day until this in oratory and song. Many years
ago the government planned to break her up and sell
her timbers. This prompted Dr. Oliver Wendell
Holmes to write his famous poem beginning:
Ay, tear her tattered ensign
Long has it waved on high.
These stirring lines had a powerful
influence upon the public mind, and the noble-vessel
was saved. She may be seen now (1900), carefully
protected, in the navy yard at Charlestown, Mass.
Slowly but surely the idea dawned
upon many minds in Europe that a nation was springing
up on the other side of the Atlantic that would sometime
dispute with England, the “mistress of the seas,”
the supremacy of the ocean.
280. Battle between the Chesapeake
and Shannon. The year 1813 opened with
hopeful prospects, but the scale turned less in our
favor than during 1812. A brilliant young officer,
Captain James Lawrence, was given in reward for his
bravery the command of the Chesapeake, then lying
in Boston Harbor. She was one of the finest frigates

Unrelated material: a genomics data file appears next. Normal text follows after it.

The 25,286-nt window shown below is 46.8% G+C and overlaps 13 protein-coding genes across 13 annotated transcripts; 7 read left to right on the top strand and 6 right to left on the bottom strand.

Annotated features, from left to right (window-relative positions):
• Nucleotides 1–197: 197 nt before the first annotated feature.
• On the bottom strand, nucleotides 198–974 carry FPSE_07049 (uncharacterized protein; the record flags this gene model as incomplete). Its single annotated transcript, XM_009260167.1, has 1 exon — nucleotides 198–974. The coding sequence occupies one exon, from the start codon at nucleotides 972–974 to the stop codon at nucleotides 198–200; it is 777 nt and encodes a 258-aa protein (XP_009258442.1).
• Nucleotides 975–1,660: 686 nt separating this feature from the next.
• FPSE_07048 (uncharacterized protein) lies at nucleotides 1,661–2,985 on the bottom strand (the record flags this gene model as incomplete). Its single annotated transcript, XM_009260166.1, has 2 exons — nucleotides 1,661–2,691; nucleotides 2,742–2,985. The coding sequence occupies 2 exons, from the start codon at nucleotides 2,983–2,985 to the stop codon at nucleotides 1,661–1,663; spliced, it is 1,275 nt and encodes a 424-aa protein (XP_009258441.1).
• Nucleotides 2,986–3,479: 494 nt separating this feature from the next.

in our young navy, but had the name among the sailors
of being an “unlucky” craft.
Lawrence had hardly taken charge of
his new ship when he received a challenge from the
British frigate Shannon, cruising outside, daring him
to come out and fight. He hastily made ready for
sea, collected such a crew as he could, part landsmen
and part foreigners, and sailed out. This was
really very unwise.
The Shannon’s crew were picked
men, and had had long and careful drill, while Lawrence’s
men were fresh and unprepared. Lawrence was young,
proud of his late victory, and full of courage.
The hostile ships fought fiercely and with terrible
effect. In a few minutes every one of the Chesapeake’s
officers was either killed or wounded.
While Lawrence was giving an order,
a musket ball inflicted upon him a fatal wound.